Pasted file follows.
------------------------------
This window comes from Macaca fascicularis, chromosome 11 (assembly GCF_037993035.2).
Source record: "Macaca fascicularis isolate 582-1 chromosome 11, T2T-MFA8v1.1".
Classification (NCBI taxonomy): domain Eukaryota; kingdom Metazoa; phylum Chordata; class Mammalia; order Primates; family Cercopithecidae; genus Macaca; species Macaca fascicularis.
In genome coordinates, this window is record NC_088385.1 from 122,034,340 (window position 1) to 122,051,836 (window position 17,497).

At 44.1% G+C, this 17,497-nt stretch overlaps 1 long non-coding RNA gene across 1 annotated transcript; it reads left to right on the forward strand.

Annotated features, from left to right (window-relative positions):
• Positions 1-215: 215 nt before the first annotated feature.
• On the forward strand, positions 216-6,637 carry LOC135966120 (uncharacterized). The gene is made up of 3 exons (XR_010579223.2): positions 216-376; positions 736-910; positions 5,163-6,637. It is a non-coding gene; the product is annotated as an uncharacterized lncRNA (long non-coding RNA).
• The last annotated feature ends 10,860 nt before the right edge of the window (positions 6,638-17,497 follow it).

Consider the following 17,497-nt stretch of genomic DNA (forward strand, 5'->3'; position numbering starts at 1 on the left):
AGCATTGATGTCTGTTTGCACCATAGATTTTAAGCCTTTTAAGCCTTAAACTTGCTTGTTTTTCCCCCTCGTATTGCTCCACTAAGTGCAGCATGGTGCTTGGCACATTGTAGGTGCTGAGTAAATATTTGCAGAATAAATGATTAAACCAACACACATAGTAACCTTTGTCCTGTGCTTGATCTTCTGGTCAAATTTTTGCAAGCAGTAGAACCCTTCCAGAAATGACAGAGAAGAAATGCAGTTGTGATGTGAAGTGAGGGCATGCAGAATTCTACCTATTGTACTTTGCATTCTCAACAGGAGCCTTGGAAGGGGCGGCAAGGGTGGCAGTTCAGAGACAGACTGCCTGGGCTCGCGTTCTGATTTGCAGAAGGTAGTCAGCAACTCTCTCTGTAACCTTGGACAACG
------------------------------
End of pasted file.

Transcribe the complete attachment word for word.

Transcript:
This window comes from Macaca fascicularis, chromosome 11 (assembly GCF_037993035.2).
Source record: "Macaca fascicularis isolate 582-1 chromosome 11, T2T-MFA8v1.1".
Classification (NCBI taxonomy): domain Eukaryota; kingdom Metazoa; phylum Chordata; class Mammalia; order Primates; family Cercopithecidae; genus Macaca; species Macaca fascicularis.
In genome coordinates, this window is record NC_088385.1 from 122,034,340 (window position 1) to 122,051,836 (window position 17,497).

At 44.1% G+C, this 17,497-nt stretch overlaps 1 long non-coding RNA gene across 1 annotated transcript; it reads left to right on the forward strand.

Annotated features, from left to right (window-relative positions):
• Positions 1-215: 215 nt before the first annotated feature.
• On the forward strand, positions 216-6,637 carry LOC135966120 (uncharacterized). The gene is made up of 3 exons (XR_010579223.2): positions 216-376; positions 736-910; positions 5,163-6,637. It is a non-coding gene; the product is annotated as an uncharacterized lncRNA (long non-coding RNA).
• The last annotated feature ends 10,860 nt before the right edge of the window (positions 6,638-17,497 follow it).

Consider the following 17,497-nt stretch of genomic DNA (forward strand, 5'->3'; position numbering starts at 1 on the left):
AGCATTGATGTCTGTTTGCACCATAGATTTTAAGCCTTTTAAGCCTTAAACTTGCTTGTTTTTCCCCCTCGTATTGCTCCACTAAGTGCAGCATGGTGCTTGGCACATTGTAGGTGCTGAGTAAATATTTGCAGAATAAATGATTAAACCAACACACATAGTAACCTTTGTCCTGTGCTTGATCTTCTGGTCAAATTTTTGCAAGCAGTAGAACCCTTCCAGAAATGACAGAGAAGAAATGCAGTTGTGATGTGAAGTGAGGGCATGCAGAATTCTACCTATTGTACTTTGCATTCTCAACAGGAGCCTTGGAAGGGGCGGCAAGGGTGGCAGTTCAGAGACAGACTGCCTGGGCTCGCGTTCTGATTTGCAGAAGGTAGTCAGCAACTCTCTCTGTAACCTTGGACAACG